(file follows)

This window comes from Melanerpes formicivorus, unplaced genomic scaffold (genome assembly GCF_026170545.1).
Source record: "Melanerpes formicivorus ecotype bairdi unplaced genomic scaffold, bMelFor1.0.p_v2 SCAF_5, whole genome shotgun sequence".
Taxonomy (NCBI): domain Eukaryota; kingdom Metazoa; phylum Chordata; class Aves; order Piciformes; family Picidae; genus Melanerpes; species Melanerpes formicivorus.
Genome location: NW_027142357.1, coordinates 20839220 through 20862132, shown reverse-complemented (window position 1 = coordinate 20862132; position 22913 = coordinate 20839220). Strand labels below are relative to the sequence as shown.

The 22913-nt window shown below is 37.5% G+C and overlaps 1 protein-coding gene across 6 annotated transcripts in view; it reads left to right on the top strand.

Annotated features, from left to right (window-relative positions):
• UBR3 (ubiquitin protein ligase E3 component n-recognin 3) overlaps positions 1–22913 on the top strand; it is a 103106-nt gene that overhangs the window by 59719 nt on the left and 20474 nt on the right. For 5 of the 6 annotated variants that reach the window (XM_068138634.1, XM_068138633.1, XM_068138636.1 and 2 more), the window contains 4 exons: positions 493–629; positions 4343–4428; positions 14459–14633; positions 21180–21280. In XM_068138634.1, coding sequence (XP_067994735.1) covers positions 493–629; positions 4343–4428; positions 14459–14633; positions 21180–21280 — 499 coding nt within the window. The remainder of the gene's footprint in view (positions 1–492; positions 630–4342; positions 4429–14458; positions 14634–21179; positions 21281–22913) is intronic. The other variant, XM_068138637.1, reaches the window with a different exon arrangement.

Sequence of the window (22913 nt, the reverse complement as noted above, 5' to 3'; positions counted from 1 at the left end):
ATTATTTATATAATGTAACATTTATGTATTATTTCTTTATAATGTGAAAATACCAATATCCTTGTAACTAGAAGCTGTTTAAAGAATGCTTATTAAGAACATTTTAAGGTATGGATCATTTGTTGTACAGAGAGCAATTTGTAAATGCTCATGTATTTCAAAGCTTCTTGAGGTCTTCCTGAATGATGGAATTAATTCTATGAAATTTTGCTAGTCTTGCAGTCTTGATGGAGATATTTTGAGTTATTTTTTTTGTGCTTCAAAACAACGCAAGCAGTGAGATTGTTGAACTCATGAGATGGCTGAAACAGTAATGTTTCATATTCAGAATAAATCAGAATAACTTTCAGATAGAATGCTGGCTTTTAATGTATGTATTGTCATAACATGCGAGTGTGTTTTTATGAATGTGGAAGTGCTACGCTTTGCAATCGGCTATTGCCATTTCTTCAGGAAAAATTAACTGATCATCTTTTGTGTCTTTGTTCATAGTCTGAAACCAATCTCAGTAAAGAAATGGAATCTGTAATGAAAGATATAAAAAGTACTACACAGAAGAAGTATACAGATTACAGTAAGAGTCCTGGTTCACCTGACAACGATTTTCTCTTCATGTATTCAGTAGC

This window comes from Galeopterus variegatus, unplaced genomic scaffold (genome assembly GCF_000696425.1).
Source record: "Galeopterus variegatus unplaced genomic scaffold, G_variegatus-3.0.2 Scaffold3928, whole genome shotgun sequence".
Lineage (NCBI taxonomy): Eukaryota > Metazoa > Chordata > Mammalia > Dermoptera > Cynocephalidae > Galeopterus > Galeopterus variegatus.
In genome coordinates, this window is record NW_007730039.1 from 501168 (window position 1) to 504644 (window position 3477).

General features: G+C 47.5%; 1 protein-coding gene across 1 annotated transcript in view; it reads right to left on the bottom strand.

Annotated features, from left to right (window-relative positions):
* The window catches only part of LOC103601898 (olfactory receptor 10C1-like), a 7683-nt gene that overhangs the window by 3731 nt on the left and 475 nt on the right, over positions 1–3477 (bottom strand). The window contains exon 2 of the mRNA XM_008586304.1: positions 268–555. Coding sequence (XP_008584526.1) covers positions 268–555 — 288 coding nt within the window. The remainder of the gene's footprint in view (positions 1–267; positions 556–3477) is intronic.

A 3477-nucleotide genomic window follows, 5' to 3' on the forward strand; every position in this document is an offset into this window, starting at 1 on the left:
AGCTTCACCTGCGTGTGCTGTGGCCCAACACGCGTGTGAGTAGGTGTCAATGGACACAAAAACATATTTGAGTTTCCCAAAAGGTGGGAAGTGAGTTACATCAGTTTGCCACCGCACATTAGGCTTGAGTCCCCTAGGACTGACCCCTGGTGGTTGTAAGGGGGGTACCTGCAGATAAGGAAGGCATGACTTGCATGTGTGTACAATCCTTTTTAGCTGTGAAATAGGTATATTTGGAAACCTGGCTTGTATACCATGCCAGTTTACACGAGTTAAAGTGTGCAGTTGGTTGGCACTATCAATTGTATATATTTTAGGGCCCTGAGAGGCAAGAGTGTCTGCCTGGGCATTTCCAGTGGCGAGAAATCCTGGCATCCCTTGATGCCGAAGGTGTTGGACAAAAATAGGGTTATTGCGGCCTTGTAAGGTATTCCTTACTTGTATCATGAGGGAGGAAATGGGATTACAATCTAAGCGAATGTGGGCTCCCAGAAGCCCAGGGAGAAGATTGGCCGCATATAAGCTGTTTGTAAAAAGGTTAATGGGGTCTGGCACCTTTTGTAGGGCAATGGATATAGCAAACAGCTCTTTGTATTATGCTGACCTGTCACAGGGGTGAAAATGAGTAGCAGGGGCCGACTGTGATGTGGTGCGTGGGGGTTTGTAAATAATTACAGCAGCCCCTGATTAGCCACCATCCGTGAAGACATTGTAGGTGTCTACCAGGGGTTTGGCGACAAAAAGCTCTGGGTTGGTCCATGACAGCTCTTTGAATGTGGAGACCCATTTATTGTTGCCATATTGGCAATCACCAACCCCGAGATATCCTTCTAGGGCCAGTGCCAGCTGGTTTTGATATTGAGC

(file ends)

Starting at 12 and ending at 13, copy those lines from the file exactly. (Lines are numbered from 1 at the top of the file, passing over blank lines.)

Lineage (NCBI taxonomy): Eukaryota > Metazoa > Chordata > Mammalia > Dermoptera > Cynocephalidae > Galeopterus > Galeopterus variegatus.
In genome coordinates, this window is record NW_007730039.1 from 501168 (window position 1) to 504644 (window position 3477).